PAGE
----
The Green Fairy, aka la Fée Verte, lives in the absinthe, an alcoholic botanical blend of wormwood, anise and fennel. Highly ceremonial in its consumption, absinthe is legendary among poets, artists, and psychonauts for its hallucinogenic properties, and is deserving of the utmost regard, as the mythical Green Lady can turn nasty if consumed in excess.
Kinnikinnick, Native American smoking blends, were used for shamanic purposes, medicinal reasons, social rites, and for pleasure. Made from Indian tobacco (Lobelia inflata) and a number of entheogenic add-ons like Sassafras, Bearberry, Indian poke and Bog Bilberry, these psychoactive concoctions could be wildly euphoric.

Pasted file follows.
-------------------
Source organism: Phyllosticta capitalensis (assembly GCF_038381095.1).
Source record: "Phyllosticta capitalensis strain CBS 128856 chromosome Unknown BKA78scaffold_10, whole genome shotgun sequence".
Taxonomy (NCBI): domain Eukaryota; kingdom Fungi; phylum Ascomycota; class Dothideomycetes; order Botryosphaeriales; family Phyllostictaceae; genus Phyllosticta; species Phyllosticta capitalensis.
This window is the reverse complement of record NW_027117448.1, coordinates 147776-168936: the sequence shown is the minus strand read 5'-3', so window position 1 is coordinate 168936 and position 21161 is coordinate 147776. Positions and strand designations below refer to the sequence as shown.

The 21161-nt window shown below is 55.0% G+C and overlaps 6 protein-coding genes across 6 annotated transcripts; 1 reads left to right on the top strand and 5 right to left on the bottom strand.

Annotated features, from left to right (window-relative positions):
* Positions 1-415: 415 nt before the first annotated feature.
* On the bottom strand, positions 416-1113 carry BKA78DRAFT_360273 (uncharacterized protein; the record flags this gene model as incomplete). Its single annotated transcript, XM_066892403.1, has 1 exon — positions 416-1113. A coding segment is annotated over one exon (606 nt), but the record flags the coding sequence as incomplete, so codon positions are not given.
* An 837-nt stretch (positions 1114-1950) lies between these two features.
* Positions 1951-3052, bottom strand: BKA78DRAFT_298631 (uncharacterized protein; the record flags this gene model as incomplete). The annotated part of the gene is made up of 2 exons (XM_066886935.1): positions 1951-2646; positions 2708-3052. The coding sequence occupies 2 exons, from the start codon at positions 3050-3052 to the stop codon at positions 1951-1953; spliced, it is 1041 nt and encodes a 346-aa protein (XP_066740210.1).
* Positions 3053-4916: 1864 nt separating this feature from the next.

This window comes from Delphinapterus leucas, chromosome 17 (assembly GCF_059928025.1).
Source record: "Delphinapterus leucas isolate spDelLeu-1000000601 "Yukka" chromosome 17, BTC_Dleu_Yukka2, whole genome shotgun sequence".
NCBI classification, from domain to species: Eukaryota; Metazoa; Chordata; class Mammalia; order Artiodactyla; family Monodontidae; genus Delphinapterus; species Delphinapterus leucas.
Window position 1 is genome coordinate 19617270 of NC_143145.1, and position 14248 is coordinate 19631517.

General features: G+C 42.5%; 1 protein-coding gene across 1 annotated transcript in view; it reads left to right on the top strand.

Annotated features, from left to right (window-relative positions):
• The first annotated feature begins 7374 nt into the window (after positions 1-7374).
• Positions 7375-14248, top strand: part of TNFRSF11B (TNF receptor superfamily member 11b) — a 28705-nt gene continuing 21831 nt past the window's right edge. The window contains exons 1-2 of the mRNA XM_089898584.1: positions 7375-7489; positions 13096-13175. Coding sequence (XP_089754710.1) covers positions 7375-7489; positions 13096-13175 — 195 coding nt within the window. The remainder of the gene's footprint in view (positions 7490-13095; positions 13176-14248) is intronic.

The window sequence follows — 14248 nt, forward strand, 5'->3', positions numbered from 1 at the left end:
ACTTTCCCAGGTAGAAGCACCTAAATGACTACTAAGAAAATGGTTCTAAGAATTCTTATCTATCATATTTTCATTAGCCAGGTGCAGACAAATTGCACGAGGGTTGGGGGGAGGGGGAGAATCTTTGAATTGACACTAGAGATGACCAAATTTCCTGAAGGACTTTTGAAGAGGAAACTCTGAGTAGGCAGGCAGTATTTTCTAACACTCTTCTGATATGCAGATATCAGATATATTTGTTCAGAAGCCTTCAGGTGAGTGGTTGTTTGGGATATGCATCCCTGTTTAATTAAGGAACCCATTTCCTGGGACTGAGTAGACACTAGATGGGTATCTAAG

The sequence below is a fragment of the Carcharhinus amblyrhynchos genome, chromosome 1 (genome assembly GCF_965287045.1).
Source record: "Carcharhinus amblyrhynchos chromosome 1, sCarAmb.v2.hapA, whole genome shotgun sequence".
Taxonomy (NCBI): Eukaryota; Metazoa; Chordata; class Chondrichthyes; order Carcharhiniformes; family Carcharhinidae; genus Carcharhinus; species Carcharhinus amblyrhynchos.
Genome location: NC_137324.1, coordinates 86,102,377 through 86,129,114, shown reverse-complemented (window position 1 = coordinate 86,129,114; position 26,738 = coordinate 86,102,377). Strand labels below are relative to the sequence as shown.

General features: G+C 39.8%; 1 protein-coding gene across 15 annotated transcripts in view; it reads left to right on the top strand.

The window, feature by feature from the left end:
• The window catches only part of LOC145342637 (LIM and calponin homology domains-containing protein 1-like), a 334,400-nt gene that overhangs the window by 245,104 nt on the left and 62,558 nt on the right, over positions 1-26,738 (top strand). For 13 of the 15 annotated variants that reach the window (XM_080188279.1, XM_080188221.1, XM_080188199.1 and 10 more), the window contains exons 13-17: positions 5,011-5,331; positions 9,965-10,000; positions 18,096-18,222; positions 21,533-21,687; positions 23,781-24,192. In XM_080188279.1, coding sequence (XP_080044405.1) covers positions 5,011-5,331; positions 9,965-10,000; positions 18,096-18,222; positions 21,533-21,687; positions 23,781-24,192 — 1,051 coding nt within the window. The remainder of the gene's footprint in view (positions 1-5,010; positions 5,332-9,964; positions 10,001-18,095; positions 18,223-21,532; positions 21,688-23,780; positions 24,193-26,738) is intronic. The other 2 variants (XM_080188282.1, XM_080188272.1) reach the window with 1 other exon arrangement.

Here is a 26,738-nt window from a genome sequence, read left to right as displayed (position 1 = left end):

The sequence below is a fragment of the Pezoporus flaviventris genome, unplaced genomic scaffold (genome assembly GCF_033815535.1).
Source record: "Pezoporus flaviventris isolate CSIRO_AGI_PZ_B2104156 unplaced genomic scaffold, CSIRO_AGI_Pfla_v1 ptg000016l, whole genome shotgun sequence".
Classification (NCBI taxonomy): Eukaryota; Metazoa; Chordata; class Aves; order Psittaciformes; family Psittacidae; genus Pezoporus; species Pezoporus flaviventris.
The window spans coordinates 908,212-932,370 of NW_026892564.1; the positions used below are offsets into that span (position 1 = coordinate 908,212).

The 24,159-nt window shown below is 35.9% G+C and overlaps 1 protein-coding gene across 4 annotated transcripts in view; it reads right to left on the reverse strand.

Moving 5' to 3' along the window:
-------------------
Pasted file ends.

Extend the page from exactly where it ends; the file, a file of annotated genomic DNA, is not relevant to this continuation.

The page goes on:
Tripping horses long puzzled scientists. Turns out, the seeds of Sleepy grass (Stipa robusta) grow a fungus that may contain the highest concentrations of lysergic acid amides—a close cousin of LSD—found in nature.
The Mexican Prickly Poppy has long been associated with the ancient Aztec god Tlaloc, whose worshippers ingested a psychoactive preparation of the seeds to enter the dream realm. Today, the plant has found use as a cannabis substitute and enjoyed for its euphoric and aphrodisiac effects.
Native tribes have used peyote for thousands of years, and the shamanic ritual has spread to intrepid juggernauts seeking the visionary wisdom of the land. But did you know that more than 150 other species of cacti contain mescaline or similar shamanic compounds? Get ready to travel great distances with this backyard entheogen.